Capacitance is the natural and unavoidable effect of transmission lines. Formation of capacitance(Fig:1a) occurs due to the presence of ceramic material between the two metallic pins, which act as a dielectric between the metal plates. The Figure:1b below is the equivalent circuit for the above condition.
Here, the current through all the capacitors (insulator) is the same “i” and voltage across the capacitor (insulator) is also the same “v”.
However, due to the presence of a tower, there is one more type of capacitance called “shunt capacitance” between the insulator pins and tower(Fig:2a). In this capacitor, air acts as a dielectric. To better understand this, take a close look at the circuit depicted below(Fig:2b).
Due to the presence of shunt capacitance, current flow through each capacitor (insulator) changes, hence the voltage. Consequently, the transmitted voltage appears unequally across the capacitor (insulators). Here, more current is passing through the bottom most capacitor (insulator), so voltage across it would be higher. Similarly, as we go up towards the upper most capacitor (insulator), the voltage will decrease. This means the bottom most capacitor (insulator) is usually under high voltage stress and the uppermost capacitor (insulator) experiences the least voltage stress. Due to this unequal voltage distribution, the chances of insulator breakdown are increased.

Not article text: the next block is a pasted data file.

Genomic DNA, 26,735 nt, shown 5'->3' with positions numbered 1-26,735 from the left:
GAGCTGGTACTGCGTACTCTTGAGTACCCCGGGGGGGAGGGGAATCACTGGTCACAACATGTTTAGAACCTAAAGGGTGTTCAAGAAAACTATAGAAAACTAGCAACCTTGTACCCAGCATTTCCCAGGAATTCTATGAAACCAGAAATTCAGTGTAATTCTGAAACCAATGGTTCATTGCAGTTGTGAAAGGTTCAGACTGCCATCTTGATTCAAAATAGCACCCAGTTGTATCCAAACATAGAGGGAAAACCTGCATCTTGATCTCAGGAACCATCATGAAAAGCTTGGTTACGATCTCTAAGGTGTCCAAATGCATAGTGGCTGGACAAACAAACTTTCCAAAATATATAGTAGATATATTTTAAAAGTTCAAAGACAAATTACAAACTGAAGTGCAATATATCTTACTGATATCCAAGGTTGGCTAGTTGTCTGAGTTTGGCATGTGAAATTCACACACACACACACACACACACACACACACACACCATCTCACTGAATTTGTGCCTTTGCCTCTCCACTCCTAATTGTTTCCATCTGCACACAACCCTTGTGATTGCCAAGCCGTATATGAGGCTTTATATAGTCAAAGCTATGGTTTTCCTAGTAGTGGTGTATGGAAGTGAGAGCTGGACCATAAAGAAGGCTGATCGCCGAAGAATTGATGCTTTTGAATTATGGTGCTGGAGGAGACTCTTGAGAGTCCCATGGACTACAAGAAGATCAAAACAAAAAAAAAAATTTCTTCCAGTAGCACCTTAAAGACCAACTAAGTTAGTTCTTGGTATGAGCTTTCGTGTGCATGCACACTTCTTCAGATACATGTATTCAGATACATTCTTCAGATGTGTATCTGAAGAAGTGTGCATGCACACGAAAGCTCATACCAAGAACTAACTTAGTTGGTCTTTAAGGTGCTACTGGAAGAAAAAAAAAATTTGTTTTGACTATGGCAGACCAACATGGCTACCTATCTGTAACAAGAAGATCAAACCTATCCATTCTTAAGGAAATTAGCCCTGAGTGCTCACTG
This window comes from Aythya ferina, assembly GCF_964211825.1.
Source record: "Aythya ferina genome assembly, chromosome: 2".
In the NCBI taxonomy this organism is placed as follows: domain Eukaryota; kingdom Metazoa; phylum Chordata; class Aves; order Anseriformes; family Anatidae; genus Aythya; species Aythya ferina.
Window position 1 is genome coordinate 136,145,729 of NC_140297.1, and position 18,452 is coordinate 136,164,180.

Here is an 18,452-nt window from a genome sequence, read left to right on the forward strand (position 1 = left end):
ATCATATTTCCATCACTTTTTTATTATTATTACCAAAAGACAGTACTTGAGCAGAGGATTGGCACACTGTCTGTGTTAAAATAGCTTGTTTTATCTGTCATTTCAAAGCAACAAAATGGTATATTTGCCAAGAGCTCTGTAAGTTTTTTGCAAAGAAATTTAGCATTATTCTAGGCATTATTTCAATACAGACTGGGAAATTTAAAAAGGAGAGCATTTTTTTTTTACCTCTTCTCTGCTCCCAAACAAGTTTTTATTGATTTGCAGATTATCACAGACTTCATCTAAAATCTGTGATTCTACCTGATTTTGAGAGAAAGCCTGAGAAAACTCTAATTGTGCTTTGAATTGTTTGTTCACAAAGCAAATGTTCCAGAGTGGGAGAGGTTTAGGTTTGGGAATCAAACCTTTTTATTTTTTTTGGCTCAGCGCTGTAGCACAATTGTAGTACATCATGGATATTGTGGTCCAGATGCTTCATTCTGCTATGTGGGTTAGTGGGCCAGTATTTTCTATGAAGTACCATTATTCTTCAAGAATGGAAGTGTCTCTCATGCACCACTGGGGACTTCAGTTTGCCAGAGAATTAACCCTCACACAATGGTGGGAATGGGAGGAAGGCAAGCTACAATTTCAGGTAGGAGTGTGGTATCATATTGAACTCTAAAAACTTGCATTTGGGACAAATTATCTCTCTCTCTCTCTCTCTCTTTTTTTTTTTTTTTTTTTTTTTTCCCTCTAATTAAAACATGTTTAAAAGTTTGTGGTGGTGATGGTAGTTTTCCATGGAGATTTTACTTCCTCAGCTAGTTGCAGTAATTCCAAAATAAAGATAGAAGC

To overcome this issue, guard rings are used.
In the below circuit diagram, one metallic ring is attached to the transmission conductor near the bottom most insulator. Unequal voltage distribution is mainly due to the shunt capacitor. This metallic ring forms another capacitance equal and opposite to the shunt capacitance. This capacitance provides approximately an equal amount of current to the circuit as the shunt capacitance drawing from the circuit.
As a result, approximately the same current flows through all the vertical capacitors. Thus, the voltage stress distribution becomes equal throughout the insulators.